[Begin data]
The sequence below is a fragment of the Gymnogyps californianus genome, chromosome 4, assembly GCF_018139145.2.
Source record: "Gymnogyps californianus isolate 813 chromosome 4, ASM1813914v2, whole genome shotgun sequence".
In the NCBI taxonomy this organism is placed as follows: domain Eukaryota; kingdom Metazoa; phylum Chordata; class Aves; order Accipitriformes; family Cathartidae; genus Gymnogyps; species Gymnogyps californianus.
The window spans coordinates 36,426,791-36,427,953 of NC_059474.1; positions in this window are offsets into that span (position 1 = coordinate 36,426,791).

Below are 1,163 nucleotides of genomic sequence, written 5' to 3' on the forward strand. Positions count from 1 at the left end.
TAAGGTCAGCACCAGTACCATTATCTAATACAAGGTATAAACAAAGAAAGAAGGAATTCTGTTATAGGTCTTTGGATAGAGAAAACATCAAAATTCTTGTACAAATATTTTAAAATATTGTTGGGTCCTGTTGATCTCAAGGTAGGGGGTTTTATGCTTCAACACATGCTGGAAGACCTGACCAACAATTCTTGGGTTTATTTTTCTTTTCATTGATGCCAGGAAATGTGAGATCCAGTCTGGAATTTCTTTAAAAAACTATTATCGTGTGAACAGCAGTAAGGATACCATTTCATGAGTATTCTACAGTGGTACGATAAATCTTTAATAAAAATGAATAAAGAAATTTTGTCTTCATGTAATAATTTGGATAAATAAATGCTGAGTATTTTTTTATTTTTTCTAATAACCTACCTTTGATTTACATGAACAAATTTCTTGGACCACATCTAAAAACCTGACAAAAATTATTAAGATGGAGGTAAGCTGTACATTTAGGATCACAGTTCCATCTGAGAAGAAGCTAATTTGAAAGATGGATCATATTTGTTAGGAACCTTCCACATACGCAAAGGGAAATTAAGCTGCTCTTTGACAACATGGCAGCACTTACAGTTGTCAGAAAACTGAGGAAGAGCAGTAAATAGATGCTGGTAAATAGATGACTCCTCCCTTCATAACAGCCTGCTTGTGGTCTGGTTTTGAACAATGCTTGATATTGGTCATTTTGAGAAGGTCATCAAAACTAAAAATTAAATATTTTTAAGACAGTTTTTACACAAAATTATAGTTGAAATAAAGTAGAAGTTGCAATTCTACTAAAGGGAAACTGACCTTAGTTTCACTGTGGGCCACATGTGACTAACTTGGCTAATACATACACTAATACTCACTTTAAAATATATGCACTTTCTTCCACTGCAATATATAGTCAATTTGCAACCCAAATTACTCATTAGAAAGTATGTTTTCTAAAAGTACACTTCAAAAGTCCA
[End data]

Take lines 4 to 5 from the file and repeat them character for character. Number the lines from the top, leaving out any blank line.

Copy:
The window spans coordinates 36,426,791-36,427,953 of NC_059474.1; positions in this window are offsets into that span (position 1 = coordinate 36,426,791).

Below are 1,163 nucleotides of genomic sequence, written 5' to 3' on the forward strand. Positions count from 1 at the left end.